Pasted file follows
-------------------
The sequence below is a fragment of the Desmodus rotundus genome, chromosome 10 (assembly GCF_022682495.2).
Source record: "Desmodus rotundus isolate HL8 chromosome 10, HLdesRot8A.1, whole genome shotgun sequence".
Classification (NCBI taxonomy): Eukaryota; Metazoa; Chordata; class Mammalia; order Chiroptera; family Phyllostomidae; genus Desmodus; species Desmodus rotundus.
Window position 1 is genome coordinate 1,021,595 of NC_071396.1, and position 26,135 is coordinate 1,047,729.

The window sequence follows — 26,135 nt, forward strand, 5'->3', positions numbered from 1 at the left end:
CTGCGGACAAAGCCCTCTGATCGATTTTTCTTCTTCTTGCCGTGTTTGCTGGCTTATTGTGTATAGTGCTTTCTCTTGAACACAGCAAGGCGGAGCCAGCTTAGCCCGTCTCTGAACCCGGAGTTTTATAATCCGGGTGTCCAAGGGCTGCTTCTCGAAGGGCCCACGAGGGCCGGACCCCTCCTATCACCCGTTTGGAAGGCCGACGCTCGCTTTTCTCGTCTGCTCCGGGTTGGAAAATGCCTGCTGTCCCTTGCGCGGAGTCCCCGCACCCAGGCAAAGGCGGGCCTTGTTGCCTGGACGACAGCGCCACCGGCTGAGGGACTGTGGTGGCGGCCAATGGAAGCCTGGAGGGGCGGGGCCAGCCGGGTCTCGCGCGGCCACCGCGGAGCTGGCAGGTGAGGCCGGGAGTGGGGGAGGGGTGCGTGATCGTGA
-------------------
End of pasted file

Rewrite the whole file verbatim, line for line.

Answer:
The sequence below is a fragment of the Desmodus rotundus genome, chromosome 10 (assembly GCF_022682495.2).
Source record: "Desmodus rotundus isolate HL8 chromosome 10, HLdesRot8A.1, whole genome shotgun sequence".
Classification (NCBI taxonomy): Eukaryota; Metazoa; Chordata; class Mammalia; order Chiroptera; family Phyllostomidae; genus Desmodus; species Desmodus rotundus.
Window position 1 is genome coordinate 1,021,595 of NC_071396.1, and position 26,135 is coordinate 1,047,729.

The window sequence follows — 26,135 nt, forward strand, 5'->3', positions numbered from 1 at the left end:
CTGCGGACAAAGCCCTCTGATCGATTTTTCTTCTTCTTGCCGTGTTTGCTGGCTTATTGTGTATAGTGCTTTCTCTTGAACACAGCAAGGCGGAGCCAGCTTAGCCCGTCTCTGAACCCGGAGTTTTATAATCCGGGTGTCCAAGGGCTGCTTCTCGAAGGGCCCACGAGGGCCGGACCCCTCCTATCACCCGTTTGGAAGGCCGACGCTCGCTTTTCTCGTCTGCTCCGGGTTGGAAAATGCCTGCTGTCCCTTGCGCGGAGTCCCCGCACCCAGGCAAAGGCGGGCCTTGTTGCCTGGACGACAGCGCCACCGGCTGAGGGACTGTGGTGGCGGCCAATGGAAGCCTGGAGGGGCGGGGCCAGCCGGGTCTCGCGCGGCCACCGCGGAGCTGGCAGGTGAGGCCGGGAGTGGGGGAGGGGTGCGTGATCGTGA